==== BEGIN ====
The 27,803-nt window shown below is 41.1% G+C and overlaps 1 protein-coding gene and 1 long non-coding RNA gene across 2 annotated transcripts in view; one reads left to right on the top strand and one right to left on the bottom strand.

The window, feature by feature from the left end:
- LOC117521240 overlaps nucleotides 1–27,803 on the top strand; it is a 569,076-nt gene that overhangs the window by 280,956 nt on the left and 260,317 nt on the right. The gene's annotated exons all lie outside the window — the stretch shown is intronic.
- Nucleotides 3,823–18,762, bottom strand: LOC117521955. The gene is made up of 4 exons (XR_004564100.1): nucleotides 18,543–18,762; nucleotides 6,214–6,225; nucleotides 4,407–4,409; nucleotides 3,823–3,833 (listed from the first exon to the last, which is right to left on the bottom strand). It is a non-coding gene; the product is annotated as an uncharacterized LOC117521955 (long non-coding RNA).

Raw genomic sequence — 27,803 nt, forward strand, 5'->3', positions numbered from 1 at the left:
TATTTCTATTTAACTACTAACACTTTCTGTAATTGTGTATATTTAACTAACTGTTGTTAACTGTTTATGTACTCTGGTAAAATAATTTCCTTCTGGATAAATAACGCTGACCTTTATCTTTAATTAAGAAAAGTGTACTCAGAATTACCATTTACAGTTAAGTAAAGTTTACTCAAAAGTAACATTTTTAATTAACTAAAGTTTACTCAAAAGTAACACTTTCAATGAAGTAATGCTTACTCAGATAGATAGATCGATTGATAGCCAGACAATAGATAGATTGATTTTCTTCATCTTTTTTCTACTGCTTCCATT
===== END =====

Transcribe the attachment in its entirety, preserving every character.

The 27,803-nt window shown below is 41.1% G+C and overlaps 1 protein-coding gene and 1 long non-coding RNA gene across 2 annotated transcripts in view; one reads left to right on the top strand and one right to left on the bottom strand.

The window, feature by feature from the left end:
- LOC117521240 overlaps nucleotides 1–27,803 on the top strand; it is a 569,076-nt gene that overhangs the window by 280,956 nt on the left and 260,317 nt on the right. The gene's annotated exons all lie outside the window — the stretch shown is intronic.
- Nucleotides 3,823–18,762, bottom strand: LOC117521955. The gene is made up of 4 exons (XR_004564100.1): nucleotides 18,543–18,762; nucleotides 6,214–6,225; nucleotides 4,407–4,409; nucleotides 3,823–3,833 (listed from the first exon to the last, which is right to left on the bottom strand). It is a non-coding gene; the product is annotated as an uncharacterized LOC117521955 (long non-coding RNA).

Raw genomic sequence — 27,803 nt, forward strand, 5'->3', positions numbered from 1 at the left:
TATTTCTATTTAACTACTAACACTTTCTGTAATTGTGTATATTTAACTAACTGTTGTTAACTGTTTATGTACTCTGGTAAAATAATTTCCTTCTGGATAAATAACGCTGACCTTTATCTTTAATTAAGAAAAGTGTACTCAGAATTACCATTTACAGTTAAGTAAAGTTTACTCAAAAGTAACATTTTTAATTAACTAAAGTTTACTCAAAAGTAACACTTTCAATGAAGTAATGCTTACTCAGATAGATAGATCGATTGATAGCCAGACAATAGATAGATTGATTTTCTTCATCTTTTTTCTACTGCTTCCATT